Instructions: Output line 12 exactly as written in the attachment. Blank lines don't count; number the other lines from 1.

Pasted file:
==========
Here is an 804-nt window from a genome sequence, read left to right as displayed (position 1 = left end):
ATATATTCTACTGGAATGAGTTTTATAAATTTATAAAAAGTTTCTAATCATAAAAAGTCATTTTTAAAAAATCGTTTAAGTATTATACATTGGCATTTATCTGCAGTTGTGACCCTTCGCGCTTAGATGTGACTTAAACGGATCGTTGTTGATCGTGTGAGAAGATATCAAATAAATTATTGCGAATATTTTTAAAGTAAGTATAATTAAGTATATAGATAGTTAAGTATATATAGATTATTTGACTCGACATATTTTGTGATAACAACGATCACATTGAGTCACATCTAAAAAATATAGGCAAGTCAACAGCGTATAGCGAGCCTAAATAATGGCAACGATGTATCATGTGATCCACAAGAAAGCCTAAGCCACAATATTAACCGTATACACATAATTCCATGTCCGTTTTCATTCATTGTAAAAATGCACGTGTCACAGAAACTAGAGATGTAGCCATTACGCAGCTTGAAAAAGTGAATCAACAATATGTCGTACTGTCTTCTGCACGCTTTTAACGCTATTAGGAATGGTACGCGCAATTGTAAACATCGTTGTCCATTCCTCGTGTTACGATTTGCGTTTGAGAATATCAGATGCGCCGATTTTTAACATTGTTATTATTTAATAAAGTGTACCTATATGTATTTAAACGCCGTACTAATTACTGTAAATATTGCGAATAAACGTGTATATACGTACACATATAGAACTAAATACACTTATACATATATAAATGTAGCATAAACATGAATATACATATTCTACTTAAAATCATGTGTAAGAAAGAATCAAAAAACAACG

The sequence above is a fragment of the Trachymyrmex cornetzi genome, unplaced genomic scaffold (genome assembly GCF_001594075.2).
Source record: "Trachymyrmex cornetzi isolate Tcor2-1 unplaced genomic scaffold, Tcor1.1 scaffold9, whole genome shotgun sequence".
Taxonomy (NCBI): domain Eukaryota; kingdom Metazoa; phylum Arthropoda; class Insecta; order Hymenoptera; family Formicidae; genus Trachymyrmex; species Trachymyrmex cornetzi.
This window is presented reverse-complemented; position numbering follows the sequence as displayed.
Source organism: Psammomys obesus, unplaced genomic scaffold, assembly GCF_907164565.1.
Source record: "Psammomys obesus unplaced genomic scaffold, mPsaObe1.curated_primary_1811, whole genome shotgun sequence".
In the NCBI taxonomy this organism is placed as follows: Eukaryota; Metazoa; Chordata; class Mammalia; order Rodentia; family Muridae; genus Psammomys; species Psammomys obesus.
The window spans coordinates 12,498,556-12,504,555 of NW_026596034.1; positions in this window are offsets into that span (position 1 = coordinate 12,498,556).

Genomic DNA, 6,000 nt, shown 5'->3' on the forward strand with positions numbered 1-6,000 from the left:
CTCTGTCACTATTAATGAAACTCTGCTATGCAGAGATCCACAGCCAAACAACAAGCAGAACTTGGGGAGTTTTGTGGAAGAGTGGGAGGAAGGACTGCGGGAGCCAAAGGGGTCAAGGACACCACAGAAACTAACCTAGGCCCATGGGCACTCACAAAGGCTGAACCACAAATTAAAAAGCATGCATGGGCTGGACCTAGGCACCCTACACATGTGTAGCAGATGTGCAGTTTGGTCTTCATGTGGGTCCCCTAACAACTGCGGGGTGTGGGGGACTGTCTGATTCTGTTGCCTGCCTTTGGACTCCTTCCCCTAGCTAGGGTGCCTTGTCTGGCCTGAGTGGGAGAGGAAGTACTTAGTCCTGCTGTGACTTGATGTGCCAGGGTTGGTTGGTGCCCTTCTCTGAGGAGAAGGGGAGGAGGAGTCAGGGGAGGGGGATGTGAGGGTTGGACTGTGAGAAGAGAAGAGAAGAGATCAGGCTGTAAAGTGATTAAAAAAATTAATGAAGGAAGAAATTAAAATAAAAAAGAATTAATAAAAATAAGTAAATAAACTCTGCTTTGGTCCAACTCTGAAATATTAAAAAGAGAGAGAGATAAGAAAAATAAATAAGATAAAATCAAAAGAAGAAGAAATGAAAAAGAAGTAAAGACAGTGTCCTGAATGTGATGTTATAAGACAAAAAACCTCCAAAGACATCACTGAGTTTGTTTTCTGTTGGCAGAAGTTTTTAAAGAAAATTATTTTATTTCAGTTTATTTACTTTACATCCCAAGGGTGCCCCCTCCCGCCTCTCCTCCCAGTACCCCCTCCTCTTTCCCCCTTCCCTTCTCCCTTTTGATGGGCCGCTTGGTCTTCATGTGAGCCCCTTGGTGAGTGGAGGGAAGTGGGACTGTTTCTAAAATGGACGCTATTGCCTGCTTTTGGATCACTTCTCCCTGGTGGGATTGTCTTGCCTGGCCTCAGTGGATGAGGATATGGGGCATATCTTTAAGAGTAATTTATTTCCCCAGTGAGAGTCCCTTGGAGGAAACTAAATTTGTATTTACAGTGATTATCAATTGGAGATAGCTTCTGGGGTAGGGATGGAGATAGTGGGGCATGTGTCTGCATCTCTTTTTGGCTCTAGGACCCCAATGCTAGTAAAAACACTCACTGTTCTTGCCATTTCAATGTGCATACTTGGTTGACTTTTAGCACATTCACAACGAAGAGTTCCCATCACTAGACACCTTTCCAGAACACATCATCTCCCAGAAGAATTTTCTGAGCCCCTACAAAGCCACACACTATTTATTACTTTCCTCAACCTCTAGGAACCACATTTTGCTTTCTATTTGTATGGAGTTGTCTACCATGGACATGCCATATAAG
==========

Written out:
CTCTGTCACTATTAATGAAACTCTGCTATGCAGAGATCCACAGCCAAACAACAAGCAGAACTTGGGGAGTTTTGTGGAAGAGTGGGAGGAAGGACTGCGGGAGCCAAAGGGGTCAAGGACACCACAGAAACTAACCTAGGCCCATGGGCACTCACAAAGGCTGAACCACAAATTAAAAAGCATGCATGGGCTGGACCTAGGCACCCTACACATGTGTAGCAGATGTGCAGTTTGGTCTTCATGTGGGTCCCCTAACAACTGCGGGGTGTGGGGGACTGTCTGATTCTGTTGCCTGCCTTTGGACTCCTTCCCCTAGCTAGGGTGCCTTGTCTGGCCTGAGTGGGAGAGGAAGTACTTAGTCCTGCTGTGACTTGATGTGCCAGGGTTGGTTGGTGCCCTTCTCTGAGGAGAAGGGGAGGAGGAGTCAGGGGAGGGGGATGTGAGGGTTGGACTGTGAGAAGAGAAGAGAAGAGATCAGGCTGTAAAGTGATTAAAAAAATTAATGAAGGAAGAAATTAAAATAAAAAAGAATTAATAAAAATAAGTAAATAAACTCTGCTTTGGTCCAACTCTGAAATATTAAAAAGAGAGAGAGATAAGAAAAATAAATAAGATAAAATCAAAAGAAGAAGAAATGAAAAAGAAGTAAAGACAGTGTCCTGAATGTGATGTTATAAGACAAAAAACCTCCAAAGACATCACTGAGTTTGTTTTCTGTTGGCAGAAGTTTTTAAAGAAAATTATTTTATTTCAGTTTATTTACTTTACATCCCAAGGGTGCCCCCTCCCGCCTCTCCTCCCAGTACCCCCTCCTCTTTCCCCCTTCCCTTCTCCCTTTTGATGGGCCGCTTGGTCTTCATGTGAGCCCCTTGGTGAGTGGAGGGAAGTGGGACTGTTTCTAAAATGGACGCTATTGCCTGCTTTTGGATCACTTCTCCCTGGTGGGATTGTCTTGCCTGGCCTCAGTGGATGAGGATATGGGGCATATCTTTAAGAGTAATTTATTTCCCCAGTGAGAGTCCCTTGGAGGAAACTAAATTTGTATTTACAGTGATTATCAATTGGAGATAGCTTCTGGGGTAGGGATGGAGATAGTGGGGCATGTGTCTGCATCTCTTTTTGGCTCTAGGACCCCAATGCTAGTAAAAACACTCACTGTTCTTGCCATTTCAATGTGCATACTTGGTTGACTTTTAGCACATTCACAACGAAGAGTTCCCATCACTAGACACCTTTCCAGAACACATCATCTCCCAGAAGAATTTTCTGAGCCCCTACAAAGCCACACACTATTTATTACTTTCCTCAACCTCTAGGAACCACATTTTGCTTTCTATTTGTATGGAGTTGTCTACCATGGACATGCCATATAAG